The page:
The Un-Average New Yorker
In the Urban/R&B/Soul music scene of today, it’s quite easy to get bombarded with what most people would call the “Cookie Cutter” sound. Whether it’s via radio, TV or even in your cousins ride on your way to the club on a Friday night, more than likely you won’t be able to escape the reality that there isn’t much originality anymore. It probably won’t escape you either that popular media has gone to great lengths to control what listeners deem as “good music”. It’s not a new phenomenon but it does make it uber-hard for lesser known artists with more than relevant music to get their spot in the sun.
Enter Social Media and the power that it wields.
Seriously. SM never ceases to amaze me. Be it MySpace, Facebook, etc. but especially when it comes to Twitter. I’ve had an account for about six months now and it has totally opened me up to personalities, artists, mixtapes, full albums, blogs, sites, pictures….you name it, that I would have either been totally clueless about or would have come across eventually in some random search and even then may still have overlooked.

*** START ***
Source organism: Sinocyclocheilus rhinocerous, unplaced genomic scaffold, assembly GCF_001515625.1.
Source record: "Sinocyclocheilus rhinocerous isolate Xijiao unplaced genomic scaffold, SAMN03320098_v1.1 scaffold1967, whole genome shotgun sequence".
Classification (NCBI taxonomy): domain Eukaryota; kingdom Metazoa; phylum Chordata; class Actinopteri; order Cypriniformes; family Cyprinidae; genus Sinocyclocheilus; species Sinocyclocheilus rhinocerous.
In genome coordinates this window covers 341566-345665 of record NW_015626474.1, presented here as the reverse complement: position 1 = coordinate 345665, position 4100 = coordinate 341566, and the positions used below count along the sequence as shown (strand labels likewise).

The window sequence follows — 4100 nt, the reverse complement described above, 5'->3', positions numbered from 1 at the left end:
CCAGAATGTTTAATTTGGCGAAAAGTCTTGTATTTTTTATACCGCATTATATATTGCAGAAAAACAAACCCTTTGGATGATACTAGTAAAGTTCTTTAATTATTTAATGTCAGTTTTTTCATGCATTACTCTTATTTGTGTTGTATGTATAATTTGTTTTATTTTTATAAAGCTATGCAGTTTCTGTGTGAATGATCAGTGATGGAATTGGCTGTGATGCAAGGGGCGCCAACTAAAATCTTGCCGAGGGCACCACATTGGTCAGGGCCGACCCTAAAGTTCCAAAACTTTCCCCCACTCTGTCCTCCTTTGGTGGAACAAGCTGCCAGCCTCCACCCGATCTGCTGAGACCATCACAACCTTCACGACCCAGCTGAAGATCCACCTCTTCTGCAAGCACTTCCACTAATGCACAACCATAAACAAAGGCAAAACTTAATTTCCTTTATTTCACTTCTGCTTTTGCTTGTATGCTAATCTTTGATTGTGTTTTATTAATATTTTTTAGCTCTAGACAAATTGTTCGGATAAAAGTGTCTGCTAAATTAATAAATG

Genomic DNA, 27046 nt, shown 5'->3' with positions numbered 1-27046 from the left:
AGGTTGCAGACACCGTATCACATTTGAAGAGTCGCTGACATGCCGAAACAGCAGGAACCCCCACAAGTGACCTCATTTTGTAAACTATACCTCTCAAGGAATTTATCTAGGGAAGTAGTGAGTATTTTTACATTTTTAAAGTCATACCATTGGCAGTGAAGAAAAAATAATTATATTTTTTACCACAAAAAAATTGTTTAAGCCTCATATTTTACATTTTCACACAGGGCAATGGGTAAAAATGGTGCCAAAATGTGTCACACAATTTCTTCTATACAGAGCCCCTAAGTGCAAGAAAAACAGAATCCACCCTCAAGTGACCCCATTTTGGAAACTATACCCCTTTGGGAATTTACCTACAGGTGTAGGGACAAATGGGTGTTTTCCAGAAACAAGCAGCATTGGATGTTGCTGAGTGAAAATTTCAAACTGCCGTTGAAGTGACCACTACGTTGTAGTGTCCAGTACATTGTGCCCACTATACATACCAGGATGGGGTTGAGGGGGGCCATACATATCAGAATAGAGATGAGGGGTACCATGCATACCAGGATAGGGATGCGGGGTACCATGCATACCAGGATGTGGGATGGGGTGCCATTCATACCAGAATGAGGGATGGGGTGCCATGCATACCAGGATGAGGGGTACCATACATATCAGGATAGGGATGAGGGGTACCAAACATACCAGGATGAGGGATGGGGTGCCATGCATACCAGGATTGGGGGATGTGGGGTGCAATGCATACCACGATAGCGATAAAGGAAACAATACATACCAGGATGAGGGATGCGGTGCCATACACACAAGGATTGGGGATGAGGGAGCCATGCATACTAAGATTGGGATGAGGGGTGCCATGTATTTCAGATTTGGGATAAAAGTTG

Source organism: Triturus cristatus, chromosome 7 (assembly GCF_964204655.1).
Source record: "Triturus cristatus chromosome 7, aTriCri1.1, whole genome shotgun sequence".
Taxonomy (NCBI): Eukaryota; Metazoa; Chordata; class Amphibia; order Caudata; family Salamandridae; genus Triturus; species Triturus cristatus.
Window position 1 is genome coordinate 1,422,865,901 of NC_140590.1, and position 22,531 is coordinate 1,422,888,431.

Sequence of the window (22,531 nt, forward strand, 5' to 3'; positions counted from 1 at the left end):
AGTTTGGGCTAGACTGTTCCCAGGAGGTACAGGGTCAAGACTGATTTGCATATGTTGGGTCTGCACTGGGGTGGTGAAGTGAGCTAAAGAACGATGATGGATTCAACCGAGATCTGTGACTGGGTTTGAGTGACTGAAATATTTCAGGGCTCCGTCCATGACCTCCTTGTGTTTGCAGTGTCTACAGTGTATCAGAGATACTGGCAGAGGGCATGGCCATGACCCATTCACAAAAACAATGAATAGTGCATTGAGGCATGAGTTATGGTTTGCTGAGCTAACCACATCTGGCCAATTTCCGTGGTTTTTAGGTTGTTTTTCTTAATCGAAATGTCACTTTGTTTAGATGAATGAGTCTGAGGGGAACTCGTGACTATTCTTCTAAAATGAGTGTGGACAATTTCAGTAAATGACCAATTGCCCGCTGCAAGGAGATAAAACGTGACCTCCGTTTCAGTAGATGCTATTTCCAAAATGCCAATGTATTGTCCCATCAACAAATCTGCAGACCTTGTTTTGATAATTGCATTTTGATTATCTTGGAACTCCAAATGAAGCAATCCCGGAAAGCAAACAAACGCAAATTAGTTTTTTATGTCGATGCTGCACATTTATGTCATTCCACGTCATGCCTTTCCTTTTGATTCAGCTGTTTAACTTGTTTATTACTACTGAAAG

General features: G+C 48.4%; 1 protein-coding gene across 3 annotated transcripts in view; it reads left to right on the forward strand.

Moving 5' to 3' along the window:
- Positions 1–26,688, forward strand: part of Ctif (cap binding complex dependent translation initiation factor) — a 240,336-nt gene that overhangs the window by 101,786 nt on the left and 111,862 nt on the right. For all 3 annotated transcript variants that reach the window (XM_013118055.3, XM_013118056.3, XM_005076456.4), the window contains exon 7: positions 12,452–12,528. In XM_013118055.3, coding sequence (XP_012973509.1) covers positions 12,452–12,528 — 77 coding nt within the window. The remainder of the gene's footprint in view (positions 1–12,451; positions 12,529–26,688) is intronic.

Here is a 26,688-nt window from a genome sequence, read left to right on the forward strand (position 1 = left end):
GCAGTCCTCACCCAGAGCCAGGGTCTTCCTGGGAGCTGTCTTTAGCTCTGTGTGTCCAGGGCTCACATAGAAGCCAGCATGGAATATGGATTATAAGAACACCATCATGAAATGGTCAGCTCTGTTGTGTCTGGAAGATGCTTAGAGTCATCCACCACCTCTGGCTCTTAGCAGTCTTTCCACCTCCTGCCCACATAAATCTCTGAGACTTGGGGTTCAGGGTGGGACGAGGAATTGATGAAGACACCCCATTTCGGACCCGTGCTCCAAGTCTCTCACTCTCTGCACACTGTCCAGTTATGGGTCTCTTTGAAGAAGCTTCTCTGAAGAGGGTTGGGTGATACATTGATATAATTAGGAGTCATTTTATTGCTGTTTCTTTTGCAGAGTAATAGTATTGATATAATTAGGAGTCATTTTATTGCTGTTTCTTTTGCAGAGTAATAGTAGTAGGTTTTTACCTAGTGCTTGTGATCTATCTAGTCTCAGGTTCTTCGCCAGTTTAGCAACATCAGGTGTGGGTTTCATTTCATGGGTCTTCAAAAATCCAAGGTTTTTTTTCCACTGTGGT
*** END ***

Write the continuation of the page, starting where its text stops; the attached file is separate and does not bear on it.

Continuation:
Case in point; about three months back, I happened to be on Twitter speaking to random people that follow me and out of the blue I get a tweet from a guy named @Nicholas Howard. It was nothing major. Just a normal, run of the mill reply to some craziness I had unleashed on the Tweeting world. Since I was still quite new to the Twitter game and hadn’t very many followers, let alone those that actually would take time out of their busy Tweets to speak to me yet, I did the customary, Twitter-wide excepted thing and sent him a “Thanks For Following” Direct Message or DM.
He responded in kind and I took a few moments to read some of his recent tweets.
From reading those, I came to the conclusion of Nicholas being a musician in the Jackson Heights, NY area and was in the process of finishing his second LP. Hell, I didn’t even know there was a Jackson Heights in New York, let alone that there was a first album but I was now officially interested in hearing what he had to offer for my discerning ears. I promptly sent him a reply Tweet asking if he would be interested in interviewing for TSR.
He humbly accepted (as if I’m a big league writer or some nonsense but after speaking with him, I realized that humility is one of his shining qualities), we hashed out a few particulars, exchanged emails and I began preparing my questions. You know, good old fashioned networking, just done via Twitter.
Notice the recurring theme here? Get the hint, get an account, get connected.